Today in Liberia
The sprawling town of Gbarnga, the capital of Bong County in northern Liberia is a hive of activity.
For the next year, journalists from Radio 4's Today programme will be travelling to the town, a four-hour drive from the capital, Monrovia, to report on life in this part of Liberia.
It is a country which could, even should, be prosperous - it has natural resources such as iron ore deposits and rubber plantations, a climate which should make famine impossible, and a glut of young people eager to work.
But, in common with several African countries, those advantages have been blighted by the country's history, poor leadership and a 14-year civil war.
The Today programme will be exploring how Liberia can recover from the devastation of that conflict and how it can rebuild to become part of a more prosperous Africa in the 21st Century.
Throughout the year we will be following the lives of some of the people who live in Bong County, getting to know a little more about their day-to-day lives, hopes and fears.
Update: June 2012
Since we last spoke to her, traditional midwife Gorma Patrick has successfully referred four expectant mothers for safe delivery at the Phebe Hospital.
She is expecting a baby herself, due in October.
Patrick Solo has been taken in by a lady in Gbarnga who used to work at the orphanage when Patrick was there and is no longer living in the warehouse.
Just after we spoke to university student Josephine Zogbaye, she found out that her father was sick.
Between this, a problem with her leg brought on by cold weather and the walk to college, and financial difficulties, she has been out of school for two weeks.
But she is still determined to complete her degree and become a sociologist. Despite a lack of respect for the subject in her county, she says, "I will become a good educator".
Brother Paul Gussin's son has graduated from high school in Monrovia, and he is trying to find a way to to get him through college - all at his own expense.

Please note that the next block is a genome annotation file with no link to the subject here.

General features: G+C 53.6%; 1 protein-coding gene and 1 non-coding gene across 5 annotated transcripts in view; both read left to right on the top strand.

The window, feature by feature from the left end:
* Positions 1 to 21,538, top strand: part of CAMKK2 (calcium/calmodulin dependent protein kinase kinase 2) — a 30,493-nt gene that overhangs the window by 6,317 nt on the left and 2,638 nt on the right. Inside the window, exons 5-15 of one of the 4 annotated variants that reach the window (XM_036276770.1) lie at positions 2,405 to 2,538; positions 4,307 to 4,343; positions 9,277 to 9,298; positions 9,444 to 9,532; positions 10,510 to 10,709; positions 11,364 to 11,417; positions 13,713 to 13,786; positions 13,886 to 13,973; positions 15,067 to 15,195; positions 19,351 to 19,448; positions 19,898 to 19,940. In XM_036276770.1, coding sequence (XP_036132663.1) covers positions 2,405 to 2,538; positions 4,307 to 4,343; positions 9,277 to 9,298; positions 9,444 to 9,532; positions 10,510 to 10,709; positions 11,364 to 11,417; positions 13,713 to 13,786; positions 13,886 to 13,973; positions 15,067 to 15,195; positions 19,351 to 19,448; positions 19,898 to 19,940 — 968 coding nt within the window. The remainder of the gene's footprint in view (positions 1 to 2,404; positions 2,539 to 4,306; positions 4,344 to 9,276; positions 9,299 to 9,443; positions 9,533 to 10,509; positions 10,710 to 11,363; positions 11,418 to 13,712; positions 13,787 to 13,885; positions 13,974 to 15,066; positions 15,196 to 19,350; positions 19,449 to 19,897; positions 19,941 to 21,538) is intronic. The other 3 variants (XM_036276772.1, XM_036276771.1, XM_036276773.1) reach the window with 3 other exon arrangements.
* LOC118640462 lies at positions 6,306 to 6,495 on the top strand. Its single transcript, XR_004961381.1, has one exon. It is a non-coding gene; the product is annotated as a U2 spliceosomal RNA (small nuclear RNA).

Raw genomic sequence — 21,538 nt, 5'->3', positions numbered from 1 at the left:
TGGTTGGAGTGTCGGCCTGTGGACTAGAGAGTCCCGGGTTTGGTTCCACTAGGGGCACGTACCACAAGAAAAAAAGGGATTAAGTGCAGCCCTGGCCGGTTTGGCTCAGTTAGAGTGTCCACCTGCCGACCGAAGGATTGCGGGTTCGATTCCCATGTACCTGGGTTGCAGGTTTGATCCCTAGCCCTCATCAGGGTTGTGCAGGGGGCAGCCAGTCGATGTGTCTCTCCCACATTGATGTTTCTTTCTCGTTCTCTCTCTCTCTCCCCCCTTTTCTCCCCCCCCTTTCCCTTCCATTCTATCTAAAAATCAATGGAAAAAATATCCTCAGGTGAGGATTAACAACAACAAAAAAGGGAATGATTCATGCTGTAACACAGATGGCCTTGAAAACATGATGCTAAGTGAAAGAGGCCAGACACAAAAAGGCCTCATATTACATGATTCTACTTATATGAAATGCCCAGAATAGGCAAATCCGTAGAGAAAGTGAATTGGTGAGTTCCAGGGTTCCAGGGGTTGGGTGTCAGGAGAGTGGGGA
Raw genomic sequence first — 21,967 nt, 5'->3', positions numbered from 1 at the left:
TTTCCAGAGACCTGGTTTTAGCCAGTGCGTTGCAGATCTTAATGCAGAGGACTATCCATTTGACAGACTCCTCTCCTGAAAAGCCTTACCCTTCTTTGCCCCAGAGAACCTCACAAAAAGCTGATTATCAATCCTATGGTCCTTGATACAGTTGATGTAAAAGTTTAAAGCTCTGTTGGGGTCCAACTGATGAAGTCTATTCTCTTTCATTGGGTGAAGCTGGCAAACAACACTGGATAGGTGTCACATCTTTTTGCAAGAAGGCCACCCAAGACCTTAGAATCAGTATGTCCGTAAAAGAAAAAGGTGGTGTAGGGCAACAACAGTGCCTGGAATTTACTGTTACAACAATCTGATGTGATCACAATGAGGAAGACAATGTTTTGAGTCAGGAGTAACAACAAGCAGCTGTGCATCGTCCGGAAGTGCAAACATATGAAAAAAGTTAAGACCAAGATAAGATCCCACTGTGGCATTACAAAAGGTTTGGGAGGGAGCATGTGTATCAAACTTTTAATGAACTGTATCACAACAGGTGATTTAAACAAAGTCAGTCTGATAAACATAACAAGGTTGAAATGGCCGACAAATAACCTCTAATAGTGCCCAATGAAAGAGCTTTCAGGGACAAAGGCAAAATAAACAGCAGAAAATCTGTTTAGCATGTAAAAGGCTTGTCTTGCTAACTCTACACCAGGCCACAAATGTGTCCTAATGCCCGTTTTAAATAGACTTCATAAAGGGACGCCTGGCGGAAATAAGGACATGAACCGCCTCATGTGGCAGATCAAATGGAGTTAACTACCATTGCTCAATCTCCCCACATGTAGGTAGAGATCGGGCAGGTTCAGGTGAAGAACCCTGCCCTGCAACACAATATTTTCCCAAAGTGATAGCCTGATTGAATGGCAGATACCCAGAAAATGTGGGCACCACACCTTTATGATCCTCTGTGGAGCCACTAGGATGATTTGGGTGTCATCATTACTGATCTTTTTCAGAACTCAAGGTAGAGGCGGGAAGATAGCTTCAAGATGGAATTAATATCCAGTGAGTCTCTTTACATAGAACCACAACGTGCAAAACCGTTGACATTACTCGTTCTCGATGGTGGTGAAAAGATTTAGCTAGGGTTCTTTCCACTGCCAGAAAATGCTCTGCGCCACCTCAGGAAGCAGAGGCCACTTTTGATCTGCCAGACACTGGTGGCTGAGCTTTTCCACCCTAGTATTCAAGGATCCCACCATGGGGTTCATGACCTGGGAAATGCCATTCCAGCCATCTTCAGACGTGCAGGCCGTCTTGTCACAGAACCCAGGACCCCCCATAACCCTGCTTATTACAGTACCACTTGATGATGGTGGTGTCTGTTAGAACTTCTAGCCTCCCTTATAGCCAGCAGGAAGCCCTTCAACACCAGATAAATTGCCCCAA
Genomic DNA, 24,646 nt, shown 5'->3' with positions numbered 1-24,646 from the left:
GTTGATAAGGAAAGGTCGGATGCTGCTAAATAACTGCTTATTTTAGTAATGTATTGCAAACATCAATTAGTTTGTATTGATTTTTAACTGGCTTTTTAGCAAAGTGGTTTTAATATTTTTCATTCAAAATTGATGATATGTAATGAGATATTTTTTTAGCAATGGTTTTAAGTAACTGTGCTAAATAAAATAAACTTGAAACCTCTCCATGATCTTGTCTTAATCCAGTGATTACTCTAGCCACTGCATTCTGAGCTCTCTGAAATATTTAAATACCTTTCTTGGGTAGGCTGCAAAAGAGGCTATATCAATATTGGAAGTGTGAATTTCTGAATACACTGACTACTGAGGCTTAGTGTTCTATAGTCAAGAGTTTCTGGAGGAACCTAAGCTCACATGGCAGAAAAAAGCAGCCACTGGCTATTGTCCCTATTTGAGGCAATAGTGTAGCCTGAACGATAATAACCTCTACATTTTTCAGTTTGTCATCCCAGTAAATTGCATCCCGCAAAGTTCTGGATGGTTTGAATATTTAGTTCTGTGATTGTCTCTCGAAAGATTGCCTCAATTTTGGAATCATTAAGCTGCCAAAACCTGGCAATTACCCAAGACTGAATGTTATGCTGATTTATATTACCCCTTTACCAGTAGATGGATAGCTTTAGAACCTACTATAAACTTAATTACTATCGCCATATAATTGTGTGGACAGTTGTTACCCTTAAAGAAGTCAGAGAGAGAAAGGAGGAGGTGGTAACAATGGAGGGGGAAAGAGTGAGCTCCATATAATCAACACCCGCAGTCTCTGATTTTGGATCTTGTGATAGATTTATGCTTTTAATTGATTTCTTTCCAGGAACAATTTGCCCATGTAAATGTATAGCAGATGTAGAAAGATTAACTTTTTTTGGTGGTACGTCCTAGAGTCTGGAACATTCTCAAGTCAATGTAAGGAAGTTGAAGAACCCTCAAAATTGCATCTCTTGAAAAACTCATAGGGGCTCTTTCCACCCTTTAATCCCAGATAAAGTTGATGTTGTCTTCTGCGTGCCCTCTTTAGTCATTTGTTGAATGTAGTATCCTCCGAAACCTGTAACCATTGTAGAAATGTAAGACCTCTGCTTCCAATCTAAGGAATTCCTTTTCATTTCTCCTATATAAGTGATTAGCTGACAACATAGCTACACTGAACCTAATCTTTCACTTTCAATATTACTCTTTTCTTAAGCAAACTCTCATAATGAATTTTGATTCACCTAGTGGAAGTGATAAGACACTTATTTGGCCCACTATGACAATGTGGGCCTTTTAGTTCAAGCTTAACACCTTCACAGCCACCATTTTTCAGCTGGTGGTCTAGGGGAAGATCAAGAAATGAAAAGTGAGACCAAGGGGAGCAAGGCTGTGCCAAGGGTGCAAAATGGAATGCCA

Business is still hard, and the exchange rate between the US dollar and Liberian dollar - 75LD to $1 - is giving him a tough time.
He is being forced to sell his products cheap just to make ends meet, he says. But the good news is that he has almost completed his yearly rental payment of almost $400 (£260) to his landlord.
For motorcycle taxi union president Sam Elliott, life has been good.
His college course has led to great improvements in his life, he says, and his business is going well - he has recently bought a maroon Nissan car - reasonably rare on the streets of Gbarnga - that he intends to use as a taxi.
Mary M Koli also has some new wheels. She and her boyfriend bought a brand new mortorcycle which is making them 500-1000 Liberian Dollars (£4.40 - £8.80) a day, on top of the 100 Liberian Dollars (88p) she makes from her small business.
They are also planning to build their own house by next year.
Jestina Segbee has graduated from a youth journalism training programme, run by the YMCA. With great pride she says she got the third highest mark - the first girl to do so well.
She is volunteering as a news reader and presenter of School Report on Radio Gbarnga in Bong County.
It seems Jestina also has keen political ambitions. She plans to run for elected positions both within the student government and the children's parliament.
Gbarnga - pronounced "Banga" - town centre is little more than a matrix of four or five dusty roads lined with small shops, the market between them.
A rugged looking truck grinds to a halt outside the market carrying traders and their goods. They are quickly surrounded by a band of street children who, after swift negotiation, start unloading the bags and boxes from the truck.
Among them is seventeen-year-old Patrick Solo. His parents died when he was a baby, he says, and the nearby Rainbow Orphanage took him in.